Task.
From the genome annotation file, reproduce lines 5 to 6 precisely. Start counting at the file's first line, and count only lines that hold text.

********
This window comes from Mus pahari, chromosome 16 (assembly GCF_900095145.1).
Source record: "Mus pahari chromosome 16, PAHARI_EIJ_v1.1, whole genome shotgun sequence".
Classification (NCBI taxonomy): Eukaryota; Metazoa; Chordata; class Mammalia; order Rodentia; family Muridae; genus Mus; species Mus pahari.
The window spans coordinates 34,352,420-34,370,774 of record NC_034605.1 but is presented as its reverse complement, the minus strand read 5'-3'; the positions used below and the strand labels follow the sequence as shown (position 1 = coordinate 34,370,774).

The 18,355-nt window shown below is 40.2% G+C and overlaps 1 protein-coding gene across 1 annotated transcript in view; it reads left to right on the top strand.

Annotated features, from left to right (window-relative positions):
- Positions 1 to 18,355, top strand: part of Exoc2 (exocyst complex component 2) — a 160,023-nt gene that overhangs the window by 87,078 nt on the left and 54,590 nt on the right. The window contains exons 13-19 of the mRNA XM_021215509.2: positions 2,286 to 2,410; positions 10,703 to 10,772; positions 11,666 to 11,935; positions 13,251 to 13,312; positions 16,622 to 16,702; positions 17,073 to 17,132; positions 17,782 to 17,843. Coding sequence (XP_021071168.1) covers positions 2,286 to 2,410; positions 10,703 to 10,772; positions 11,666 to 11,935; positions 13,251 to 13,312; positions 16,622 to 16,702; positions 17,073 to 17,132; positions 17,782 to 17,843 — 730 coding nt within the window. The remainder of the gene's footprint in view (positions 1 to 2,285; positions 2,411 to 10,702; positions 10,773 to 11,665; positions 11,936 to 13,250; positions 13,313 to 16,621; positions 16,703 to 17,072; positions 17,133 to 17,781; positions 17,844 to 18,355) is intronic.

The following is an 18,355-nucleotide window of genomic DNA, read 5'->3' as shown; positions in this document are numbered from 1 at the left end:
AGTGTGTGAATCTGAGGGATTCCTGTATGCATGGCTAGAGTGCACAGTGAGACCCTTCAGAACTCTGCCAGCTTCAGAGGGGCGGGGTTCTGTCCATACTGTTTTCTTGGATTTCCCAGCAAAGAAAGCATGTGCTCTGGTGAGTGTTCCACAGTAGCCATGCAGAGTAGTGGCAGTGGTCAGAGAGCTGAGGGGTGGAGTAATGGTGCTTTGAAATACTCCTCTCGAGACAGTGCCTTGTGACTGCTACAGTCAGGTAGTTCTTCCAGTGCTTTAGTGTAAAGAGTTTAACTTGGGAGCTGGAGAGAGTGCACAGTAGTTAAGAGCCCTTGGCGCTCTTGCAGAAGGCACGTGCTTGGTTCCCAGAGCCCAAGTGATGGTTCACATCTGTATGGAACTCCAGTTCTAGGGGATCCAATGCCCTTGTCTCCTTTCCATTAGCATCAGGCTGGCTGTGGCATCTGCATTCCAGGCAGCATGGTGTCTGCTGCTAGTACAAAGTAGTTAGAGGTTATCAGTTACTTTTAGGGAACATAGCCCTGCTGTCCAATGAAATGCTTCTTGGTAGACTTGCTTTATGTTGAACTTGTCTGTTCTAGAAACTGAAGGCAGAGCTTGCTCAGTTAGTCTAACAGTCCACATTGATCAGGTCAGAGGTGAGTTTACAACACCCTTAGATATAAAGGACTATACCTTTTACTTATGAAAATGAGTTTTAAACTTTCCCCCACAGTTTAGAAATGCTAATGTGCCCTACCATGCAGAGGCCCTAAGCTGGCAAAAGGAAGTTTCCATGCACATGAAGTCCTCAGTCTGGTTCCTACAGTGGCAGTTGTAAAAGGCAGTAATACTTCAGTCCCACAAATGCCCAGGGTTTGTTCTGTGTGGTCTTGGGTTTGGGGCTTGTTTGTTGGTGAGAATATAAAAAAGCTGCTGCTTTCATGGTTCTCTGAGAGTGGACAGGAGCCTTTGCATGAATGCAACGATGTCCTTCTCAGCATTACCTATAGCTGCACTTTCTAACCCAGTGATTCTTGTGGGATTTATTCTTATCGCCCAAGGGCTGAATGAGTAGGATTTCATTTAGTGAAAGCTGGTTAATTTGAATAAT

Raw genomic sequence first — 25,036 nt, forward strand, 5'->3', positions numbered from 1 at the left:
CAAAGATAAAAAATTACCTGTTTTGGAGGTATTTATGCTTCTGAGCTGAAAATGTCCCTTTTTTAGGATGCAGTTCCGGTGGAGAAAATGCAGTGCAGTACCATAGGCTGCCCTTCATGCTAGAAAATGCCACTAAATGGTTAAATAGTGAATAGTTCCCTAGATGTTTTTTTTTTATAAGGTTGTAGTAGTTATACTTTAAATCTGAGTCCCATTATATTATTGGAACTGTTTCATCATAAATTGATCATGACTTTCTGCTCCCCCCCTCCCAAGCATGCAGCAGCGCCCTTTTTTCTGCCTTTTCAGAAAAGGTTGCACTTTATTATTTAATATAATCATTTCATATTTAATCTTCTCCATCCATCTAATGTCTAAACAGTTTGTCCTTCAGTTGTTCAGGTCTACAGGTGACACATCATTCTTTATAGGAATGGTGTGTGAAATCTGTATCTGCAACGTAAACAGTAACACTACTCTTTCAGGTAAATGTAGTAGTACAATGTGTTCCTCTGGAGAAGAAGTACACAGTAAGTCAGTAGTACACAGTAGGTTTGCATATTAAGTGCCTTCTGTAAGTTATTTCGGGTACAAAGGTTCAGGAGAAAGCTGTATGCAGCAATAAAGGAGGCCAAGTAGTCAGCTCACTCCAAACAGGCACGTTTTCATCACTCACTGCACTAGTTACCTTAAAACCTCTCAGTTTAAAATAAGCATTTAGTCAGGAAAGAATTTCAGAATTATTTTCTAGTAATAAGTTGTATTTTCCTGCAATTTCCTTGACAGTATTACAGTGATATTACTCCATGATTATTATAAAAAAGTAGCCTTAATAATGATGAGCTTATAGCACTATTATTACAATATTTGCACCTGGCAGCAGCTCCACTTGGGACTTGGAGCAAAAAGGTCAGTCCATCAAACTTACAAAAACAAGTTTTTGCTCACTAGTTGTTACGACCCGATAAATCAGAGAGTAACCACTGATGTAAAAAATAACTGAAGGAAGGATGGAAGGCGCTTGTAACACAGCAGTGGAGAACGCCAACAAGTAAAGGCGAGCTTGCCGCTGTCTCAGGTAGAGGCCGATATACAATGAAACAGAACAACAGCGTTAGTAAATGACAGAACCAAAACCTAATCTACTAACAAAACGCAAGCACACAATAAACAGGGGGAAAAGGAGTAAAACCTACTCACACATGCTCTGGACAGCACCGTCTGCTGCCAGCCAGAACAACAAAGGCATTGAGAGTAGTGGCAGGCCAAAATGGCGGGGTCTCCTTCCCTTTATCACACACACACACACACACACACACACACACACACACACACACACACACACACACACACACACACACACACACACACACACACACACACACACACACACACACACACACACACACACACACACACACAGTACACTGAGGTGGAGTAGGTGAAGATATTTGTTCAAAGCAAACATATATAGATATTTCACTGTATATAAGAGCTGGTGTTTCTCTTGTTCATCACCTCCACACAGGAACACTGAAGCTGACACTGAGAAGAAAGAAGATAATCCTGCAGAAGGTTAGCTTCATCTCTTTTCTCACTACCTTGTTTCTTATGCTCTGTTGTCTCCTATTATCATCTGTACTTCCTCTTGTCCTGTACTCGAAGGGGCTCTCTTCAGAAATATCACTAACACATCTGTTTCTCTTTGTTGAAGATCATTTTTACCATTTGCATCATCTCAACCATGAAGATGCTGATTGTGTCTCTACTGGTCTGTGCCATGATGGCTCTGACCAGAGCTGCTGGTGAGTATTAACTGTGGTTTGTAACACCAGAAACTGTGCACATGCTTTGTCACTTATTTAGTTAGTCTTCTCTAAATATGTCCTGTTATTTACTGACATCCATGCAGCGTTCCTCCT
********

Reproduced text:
The 18,355-nt window shown below is 40.2% G+C and overlaps 1 protein-coding gene across 1 annotated transcript in view; it reads left to right on the top strand.

Annotated features, from left to right (window-relative positions):